Blue Moon (October 27-November 1)

Blue Moon (October 27-November 1)

 

Also known as: Moon of the Dead, Hunting Moon, Ancestor Moon, Hunter’s Moon
Nature Spirits: banshees and other beings who carry messages between worlds
Herbs: ginger, hops, wormwood, hyssop, patchouli, mugwort, nutmeg, star anise
Colors: black, white, purple
Flowers: white lily, dahlia, chrysanthemum
Scents: rosemary, dragon’s blood, lilac, pine, wisteria
Stones: obsidian, onyx, Apache tear
Trees: pine, cypress, yew, elder
Animals: bat, wolf, sow, dog, snake
Birds: owls, raven, falcon
Deities: Cybele, Circe, Hel, Nephthys, Cerridwen, Horned God, Caillech, Freyja, Holda
Power Flow: release, remember; communion with the dead. Prophecy. Releasing old negative memories and emotions.

A Little Blue Moon Magick

A Little Blue Moon Magick

 

Blue Moon Blessing Water

First get a glass jar. Paint the inside with blue paint and glitter if you’d like. Decorate the outside by gluing gems, cut outs, or paper in blue shades and in the shape of the moon or stars. Or you can paint these on. Use a blue Sharpie to write the date of the Full Moon on the jar on the bottom or the lid. Fill the jar with water (a natural source such as the river or ocean is best but tap water is okay) and leave it under the Blue Moon to charge. The blessed water can be used in ritual and workings.

 

 

Blue Moon Chant for Love

Blue Moon shining in the night,
Fill my heart with love and delight,
Grant me someone who loves me too,
Bless our love that is true.
As I will it, so mote it be.

 

Blue Moon Candle Spell (Version 1)

Get a blue candle. Write down your wish on a slip of paper. Tell the candle and the cosmos what it is you desire, why you want it, and why you think you should have it. Create a simple affirmation that you can chant as you burn the paper and let the smoke carry your wish to the Blue Moon. Let the candle burn completely.

 

 

Blue Moon Candle Spell (Version 2)

Get a blue pillar candle. Using a pin scratch you name and wish onto the candle. Anoint the candle with myrrh oil. Take the candle in your power hand and imagine the Blue Moonlight flowing into the candle. Light the candle and then concentrate on your wish. Let the candle burn completely.

 

 

Source: The Domestic Witch

A Blue Moon Magic Spell

A Blue Moon Magic Spell

You will need:
A square piece of blue fabric, felt works well. You can even decorate it with Moons if you like.
Safety pins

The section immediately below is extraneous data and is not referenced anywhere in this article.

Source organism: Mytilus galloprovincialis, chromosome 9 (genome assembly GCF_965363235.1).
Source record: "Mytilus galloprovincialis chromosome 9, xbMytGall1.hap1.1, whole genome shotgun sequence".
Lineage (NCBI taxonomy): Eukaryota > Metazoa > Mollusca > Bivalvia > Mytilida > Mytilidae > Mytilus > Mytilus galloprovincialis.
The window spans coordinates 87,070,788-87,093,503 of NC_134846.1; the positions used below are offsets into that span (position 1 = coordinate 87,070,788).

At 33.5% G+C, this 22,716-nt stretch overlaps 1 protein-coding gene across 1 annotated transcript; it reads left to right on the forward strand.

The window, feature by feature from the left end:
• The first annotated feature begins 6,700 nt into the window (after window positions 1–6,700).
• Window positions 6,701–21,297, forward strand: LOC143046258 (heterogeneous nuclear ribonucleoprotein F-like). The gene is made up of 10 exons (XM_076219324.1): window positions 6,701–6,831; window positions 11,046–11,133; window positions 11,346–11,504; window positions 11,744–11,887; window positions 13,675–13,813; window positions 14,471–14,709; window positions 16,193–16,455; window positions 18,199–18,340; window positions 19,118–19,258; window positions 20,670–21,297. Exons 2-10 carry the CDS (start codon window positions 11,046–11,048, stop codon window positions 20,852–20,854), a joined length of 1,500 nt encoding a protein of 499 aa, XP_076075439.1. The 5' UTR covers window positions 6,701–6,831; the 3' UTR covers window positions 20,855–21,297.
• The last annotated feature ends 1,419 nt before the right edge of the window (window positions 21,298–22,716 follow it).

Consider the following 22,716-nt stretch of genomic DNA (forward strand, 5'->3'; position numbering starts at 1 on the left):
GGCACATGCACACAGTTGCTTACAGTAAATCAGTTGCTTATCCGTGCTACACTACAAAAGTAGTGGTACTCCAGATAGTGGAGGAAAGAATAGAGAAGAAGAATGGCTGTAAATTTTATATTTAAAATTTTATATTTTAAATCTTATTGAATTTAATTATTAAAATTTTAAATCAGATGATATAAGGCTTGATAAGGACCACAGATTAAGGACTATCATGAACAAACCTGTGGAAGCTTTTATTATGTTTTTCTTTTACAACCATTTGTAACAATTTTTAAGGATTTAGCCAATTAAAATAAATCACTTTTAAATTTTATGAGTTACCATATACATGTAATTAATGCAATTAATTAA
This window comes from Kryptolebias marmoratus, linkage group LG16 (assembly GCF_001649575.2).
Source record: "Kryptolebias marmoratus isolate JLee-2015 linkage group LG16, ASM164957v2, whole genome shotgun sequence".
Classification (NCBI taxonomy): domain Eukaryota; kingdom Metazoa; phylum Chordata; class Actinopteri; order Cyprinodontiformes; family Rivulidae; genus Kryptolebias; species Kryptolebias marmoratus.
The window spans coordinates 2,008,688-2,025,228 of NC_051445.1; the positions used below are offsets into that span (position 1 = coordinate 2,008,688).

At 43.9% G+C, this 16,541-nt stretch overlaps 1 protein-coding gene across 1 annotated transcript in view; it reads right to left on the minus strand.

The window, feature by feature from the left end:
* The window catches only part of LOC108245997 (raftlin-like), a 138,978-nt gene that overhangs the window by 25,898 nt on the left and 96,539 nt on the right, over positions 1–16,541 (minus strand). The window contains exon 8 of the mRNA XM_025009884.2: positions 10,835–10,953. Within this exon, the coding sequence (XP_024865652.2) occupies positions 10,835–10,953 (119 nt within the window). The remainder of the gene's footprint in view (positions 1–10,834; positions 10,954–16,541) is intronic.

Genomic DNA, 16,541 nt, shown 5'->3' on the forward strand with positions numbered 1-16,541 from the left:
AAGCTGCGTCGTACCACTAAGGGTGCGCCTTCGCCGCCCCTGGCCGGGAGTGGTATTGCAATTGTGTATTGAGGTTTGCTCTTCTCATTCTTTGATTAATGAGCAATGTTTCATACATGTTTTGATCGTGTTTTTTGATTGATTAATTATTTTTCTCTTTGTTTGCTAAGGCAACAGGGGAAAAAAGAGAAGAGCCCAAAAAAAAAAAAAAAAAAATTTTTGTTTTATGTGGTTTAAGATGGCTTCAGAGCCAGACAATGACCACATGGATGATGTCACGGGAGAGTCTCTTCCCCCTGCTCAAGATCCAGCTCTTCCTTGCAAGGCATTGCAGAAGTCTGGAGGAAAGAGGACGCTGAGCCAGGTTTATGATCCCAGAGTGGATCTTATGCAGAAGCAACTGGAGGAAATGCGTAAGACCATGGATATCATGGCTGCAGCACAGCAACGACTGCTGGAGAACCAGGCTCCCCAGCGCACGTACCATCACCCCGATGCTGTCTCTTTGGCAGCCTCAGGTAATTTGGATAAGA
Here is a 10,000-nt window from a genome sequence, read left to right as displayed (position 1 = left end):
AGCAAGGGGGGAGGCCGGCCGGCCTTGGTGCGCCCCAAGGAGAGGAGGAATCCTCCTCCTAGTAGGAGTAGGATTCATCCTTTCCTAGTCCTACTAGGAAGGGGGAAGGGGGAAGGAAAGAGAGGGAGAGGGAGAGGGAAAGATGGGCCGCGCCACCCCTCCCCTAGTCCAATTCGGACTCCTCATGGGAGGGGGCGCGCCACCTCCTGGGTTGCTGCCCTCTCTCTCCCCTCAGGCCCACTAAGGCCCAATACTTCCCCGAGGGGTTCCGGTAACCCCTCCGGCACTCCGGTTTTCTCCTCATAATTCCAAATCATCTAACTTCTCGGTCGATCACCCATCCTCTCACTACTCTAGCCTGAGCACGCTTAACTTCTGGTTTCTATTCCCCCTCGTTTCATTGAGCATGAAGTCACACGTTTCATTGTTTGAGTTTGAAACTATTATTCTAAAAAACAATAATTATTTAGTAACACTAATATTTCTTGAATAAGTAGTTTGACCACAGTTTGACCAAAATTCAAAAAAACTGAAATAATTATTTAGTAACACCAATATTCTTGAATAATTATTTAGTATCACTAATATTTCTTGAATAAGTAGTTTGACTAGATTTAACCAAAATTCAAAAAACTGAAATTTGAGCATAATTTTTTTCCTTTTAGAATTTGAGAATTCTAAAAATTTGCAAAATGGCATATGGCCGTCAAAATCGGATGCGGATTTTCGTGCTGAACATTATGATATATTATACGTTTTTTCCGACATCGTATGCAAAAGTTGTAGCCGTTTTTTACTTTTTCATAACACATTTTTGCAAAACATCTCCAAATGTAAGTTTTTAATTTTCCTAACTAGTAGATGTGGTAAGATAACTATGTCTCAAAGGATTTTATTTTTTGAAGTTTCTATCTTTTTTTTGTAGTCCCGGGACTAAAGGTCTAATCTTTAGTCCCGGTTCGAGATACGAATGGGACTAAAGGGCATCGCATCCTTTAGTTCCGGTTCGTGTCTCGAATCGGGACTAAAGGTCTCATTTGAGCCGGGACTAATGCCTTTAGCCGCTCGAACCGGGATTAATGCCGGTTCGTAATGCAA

Paper and pen
Length of cord or ribbon, gold or silver would be good
Lay out your items and calm, ground and centre yourself.

Then make a list of all the things that you would like but you think are unobtainable, the sort of things that you think you could never achieve or own.

Once you have written your list go back over it and really think hard. Double check all of the things you wrote down. Are there some that you don’t really, really want? Are there some that in reality wouldn’t work for you? If there are cross them off.

Once you have narrowed down your list cut your paper into strips and write a wish on each piece. Be positive when you write each one down, and visualise it happening.

Then, using the safety pins, pin each piece of paper to the blue cloth. Once you have pinned them all fold the cloth up and tie it with the ribbon or cord.

When the Full Blue Moon is risen take the bundle outside and hold it up to her, then make your request that your wishes be fulfilled, but don’t forget to thank the Goddess. You can write a poem or chant to say at this time if you wish.

Once you are done, put the bundle somewhere that you can see it regularly, on your altar would be a good place. Then wait and see what happens …


Pagan Portals – Moon Magic

Rachel Patterson

Once in a Blue Moon – The Origins and Meaning Behind the Phrase

Once in a Blue Moon

The Origins and Meaning Behind the Phrase

You’ve probably heard the phrase “once in a blue Moon”, usually referring to a rare event. But where does the phrase come from? And does the Moon ever actually appear blue?
The Meaning of “Blue Moon”

Dating back to the 1800’s the term “blue moon” was used by the Farmer’s Almanac to denote the appearance of a third full Moon in a season where four full Moon’s will occur. Since there are normally 12 full Moon’s a year (one per month), this works out to three per quarter (three month period).

However, occasionally a quarter will see four full Moon’s.